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Fig. 11

Shading and blocking with optimized and nonoptimized heliostats. Data correspond to 21st March at 8:00 and ht = 25 m. (a) Lx/Ly = 1, nonoptimized; (b) Lx/Ly = 1, optimized; (c) Lx/Ly = 3, nonoptimized; and (d) Lx/Ly = 3, optimized.

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Fig. 12

Shading and blocking with optimized and nonoptimized heliostats. Data corresponding to 21st March at 12:00 and ht = 25 m. (a) Lx/Ly = 1, nonoptimized; (b) Lx/Ly = 1, optimized; (c) Lx/Ly = 3, nonoptimized; and (d) Lx/Ly = 3, optimized.

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Fig. 13

Solar coordinates at Cagliari on 21st June (a) and 21st December (b), respectively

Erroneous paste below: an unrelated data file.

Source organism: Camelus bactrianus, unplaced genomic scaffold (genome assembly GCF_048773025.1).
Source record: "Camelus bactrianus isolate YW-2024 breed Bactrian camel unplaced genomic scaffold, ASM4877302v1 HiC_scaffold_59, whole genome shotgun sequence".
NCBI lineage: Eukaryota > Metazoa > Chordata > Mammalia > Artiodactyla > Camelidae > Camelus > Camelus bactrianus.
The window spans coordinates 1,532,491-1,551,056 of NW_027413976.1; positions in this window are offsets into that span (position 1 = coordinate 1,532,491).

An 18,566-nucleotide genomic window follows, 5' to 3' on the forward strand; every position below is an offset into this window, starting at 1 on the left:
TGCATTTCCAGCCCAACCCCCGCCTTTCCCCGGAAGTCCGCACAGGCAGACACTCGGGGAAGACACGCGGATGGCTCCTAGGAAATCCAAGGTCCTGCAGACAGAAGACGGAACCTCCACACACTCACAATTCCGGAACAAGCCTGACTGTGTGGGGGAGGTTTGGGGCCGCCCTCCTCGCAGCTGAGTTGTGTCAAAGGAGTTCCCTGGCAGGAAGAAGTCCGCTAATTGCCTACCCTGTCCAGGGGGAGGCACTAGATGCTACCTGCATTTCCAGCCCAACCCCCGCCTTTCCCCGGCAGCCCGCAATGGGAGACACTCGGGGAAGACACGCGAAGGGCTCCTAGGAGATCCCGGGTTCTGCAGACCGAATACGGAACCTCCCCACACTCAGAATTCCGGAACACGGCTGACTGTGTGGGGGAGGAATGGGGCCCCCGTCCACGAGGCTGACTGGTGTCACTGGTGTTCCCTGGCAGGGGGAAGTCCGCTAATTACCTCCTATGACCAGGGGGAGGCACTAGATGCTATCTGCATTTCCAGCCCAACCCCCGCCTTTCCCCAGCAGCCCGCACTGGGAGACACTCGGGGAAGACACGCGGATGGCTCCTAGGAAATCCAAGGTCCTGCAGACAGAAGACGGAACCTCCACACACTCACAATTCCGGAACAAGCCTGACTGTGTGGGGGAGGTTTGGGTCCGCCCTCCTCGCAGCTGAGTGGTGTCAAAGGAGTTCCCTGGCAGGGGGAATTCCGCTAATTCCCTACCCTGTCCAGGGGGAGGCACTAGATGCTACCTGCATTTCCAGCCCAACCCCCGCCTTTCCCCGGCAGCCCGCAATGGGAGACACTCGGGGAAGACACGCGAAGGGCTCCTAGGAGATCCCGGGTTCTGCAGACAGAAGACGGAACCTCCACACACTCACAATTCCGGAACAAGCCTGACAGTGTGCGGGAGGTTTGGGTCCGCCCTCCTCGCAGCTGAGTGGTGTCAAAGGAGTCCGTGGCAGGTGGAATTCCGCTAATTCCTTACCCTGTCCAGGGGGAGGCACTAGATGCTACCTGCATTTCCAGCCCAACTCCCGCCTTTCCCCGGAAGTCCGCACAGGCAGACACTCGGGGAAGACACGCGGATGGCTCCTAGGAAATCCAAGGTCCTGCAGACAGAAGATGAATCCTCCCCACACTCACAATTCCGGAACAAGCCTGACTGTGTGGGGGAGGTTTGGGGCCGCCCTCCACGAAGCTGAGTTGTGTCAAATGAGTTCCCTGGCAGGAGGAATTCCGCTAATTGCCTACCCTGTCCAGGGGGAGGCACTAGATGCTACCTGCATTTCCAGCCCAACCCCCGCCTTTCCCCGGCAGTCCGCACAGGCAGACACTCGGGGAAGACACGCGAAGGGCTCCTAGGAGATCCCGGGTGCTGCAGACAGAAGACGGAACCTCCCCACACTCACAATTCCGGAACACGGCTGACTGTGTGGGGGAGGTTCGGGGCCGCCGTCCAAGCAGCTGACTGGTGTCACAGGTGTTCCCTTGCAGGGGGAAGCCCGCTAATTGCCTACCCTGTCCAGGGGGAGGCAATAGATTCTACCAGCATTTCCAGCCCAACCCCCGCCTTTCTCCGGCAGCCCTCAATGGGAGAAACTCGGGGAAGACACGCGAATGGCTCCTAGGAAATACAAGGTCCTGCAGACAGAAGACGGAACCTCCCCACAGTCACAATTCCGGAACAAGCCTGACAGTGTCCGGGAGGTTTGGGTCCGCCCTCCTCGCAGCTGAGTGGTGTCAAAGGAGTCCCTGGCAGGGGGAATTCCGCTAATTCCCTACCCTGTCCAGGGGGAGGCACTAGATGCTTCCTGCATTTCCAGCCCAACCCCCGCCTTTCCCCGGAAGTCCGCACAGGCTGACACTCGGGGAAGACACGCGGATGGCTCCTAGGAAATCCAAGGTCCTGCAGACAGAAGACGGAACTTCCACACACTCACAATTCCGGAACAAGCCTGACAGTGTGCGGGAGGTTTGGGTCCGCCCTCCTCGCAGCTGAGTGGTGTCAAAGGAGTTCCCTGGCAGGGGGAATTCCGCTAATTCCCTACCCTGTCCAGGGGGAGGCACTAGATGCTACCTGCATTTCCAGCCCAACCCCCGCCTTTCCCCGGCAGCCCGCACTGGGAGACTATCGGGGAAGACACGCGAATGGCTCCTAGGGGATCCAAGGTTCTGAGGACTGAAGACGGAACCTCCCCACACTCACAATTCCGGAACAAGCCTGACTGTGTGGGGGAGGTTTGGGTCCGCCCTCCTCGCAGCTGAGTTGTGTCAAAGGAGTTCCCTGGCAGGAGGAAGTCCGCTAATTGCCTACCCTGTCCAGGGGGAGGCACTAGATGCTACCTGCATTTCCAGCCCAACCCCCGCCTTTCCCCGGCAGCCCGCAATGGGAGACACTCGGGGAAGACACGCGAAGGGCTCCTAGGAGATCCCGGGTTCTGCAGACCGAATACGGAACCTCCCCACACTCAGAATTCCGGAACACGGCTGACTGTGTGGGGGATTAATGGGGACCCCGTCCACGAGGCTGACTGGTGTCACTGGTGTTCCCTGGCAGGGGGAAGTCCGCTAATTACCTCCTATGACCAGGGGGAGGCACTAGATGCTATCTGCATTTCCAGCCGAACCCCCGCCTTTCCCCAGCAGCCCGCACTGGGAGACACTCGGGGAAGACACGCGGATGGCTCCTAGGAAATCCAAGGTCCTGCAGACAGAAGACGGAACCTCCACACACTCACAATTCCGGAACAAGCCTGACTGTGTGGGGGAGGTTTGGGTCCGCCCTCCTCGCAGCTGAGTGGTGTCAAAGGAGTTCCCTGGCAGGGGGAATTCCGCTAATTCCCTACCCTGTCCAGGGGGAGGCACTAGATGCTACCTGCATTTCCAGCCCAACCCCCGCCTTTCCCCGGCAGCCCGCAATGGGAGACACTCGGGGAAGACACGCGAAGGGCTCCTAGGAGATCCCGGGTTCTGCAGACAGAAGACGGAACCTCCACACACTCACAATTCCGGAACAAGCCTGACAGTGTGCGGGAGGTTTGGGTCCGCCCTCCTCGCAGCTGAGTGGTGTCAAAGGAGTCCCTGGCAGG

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Fig. 14

Dependence of ηrel on time, at Cagliari on 21st March (a), 21st June (b), and 21st December (c), respectively

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Fig. 15

Average DNI at Cagliari

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Fig. 16

Cumulated energy (MWh) as function of time, corresponding to (a) 21st March, (b) 21st June, and (c) 21st December, respectively, and ht = 25 m